(19. h3 It would be understandable if White wanted to chase away the Ng4, but after 19…Nf6 followed by …Nh5 he would soon feel the weakness of his g3 square. (19… e4 20. fxe4 Ne5 is another nice option for Black.))
19… e4 20. fxe4 Bh6 21. Bd4
Only move, preparing 0-0. White needs to get his king out of the centre, before … Re8 and/or …d5 hit him.
21… Re8 22. O-O d5
The e file will open up, Black will gain access to e3, and the queen starts to eye towards g3.
Now that he has managed to castle White becomes careless. Opening the e file is deadly.
(23. e5 needed to be played in order to stay in the game. 23… Nxe5 24. Bxe5 Rxe5 25. Rf3 Qb6+ 26. Kh1 g6 White’s position isn’t fun to play, but he remains a pawn up and is still fighting.)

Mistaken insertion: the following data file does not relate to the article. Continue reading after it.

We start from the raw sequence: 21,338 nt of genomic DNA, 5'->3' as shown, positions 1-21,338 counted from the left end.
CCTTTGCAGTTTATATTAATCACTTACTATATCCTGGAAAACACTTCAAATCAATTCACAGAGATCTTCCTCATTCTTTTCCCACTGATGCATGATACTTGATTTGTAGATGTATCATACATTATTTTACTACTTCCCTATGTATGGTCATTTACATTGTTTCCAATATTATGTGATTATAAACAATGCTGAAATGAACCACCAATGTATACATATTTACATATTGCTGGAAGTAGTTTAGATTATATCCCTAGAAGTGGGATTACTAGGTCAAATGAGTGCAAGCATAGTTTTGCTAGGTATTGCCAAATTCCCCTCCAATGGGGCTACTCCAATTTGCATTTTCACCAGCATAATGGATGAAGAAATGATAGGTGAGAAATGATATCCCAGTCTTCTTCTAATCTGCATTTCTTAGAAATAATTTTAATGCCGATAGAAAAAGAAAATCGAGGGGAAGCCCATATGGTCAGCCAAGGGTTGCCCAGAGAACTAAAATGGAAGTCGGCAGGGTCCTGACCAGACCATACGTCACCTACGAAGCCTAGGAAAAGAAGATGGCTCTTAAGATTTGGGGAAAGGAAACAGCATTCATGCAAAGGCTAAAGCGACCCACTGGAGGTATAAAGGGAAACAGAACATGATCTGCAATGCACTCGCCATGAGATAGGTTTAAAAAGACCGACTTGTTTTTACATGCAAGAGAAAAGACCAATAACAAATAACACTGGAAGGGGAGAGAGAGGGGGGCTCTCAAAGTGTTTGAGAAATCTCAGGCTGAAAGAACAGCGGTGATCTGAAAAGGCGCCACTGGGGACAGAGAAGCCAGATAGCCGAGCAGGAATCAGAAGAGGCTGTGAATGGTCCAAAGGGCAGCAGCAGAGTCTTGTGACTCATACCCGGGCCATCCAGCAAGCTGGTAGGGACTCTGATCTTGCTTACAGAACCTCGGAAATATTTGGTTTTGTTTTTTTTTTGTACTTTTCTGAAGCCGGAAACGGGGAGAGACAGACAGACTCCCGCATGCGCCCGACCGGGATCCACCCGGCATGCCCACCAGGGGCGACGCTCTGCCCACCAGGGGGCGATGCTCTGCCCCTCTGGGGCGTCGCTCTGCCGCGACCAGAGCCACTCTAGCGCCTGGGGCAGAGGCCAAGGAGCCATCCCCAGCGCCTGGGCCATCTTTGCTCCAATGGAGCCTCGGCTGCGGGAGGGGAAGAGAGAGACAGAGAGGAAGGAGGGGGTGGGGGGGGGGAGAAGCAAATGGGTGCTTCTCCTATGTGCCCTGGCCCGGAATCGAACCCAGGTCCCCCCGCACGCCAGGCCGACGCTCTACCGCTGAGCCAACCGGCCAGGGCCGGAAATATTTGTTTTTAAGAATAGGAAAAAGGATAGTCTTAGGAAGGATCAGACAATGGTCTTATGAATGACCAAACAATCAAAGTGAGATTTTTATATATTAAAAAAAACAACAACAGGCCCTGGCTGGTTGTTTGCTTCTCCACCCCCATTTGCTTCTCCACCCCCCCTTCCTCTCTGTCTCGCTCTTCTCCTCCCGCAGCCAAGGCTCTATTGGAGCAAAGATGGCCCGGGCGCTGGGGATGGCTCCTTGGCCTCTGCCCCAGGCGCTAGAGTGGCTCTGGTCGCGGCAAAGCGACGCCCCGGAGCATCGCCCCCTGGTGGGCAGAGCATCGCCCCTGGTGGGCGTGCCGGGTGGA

The Bd4 is White’s key defender of the black squares. Now it is cut off from defending the kingside with …Qxg3 is coming.
(23… Be3+? The obvious move is not good enough to crack the White position. 24. Bxe3 Rxe3 25. Qd4 Qxg3 26. Rf3 Qh2+ 27. Kf1 Bb5 28. Qxe3 (28. Rxe3?! f4 29. Rf3 Ne3+ 30. Qxe3 fxe3 31. Rxf7 Kxf7 32. c4 Qxh4 33. Ne4 Bd7 with a large black advantage) 28… Nxe3+ 29. Rxe3 Qxh4 and White may hold.)
24. Bxe3 Bxe3+ 25. Kh1 Qxg3 26. Nf3 Bd7
Eventually the Bc6 needed to move, so White has gained a tempo to organize some kind of defense, but he is helpless with all his pieces (except the queen) being tied down.
Black would like to go …R7-f6-h6xh4 to finish the game, but unfortunately after 27…Rf6 28.d6+ the white queen on its own can still create a bit of counterplay. However, there is another way to get the rook into the attack:
27… g5! 28. hxg5 Rg7
29. d6+ Kh8 30. Rd3
Now after 30…Rxg5 31.Qf7 holds, but there are other options…
…like …h5-h4-h3. White remains helpless.
(31. gxh6 Rg6)
31… fxg4 32. Rxe3 h4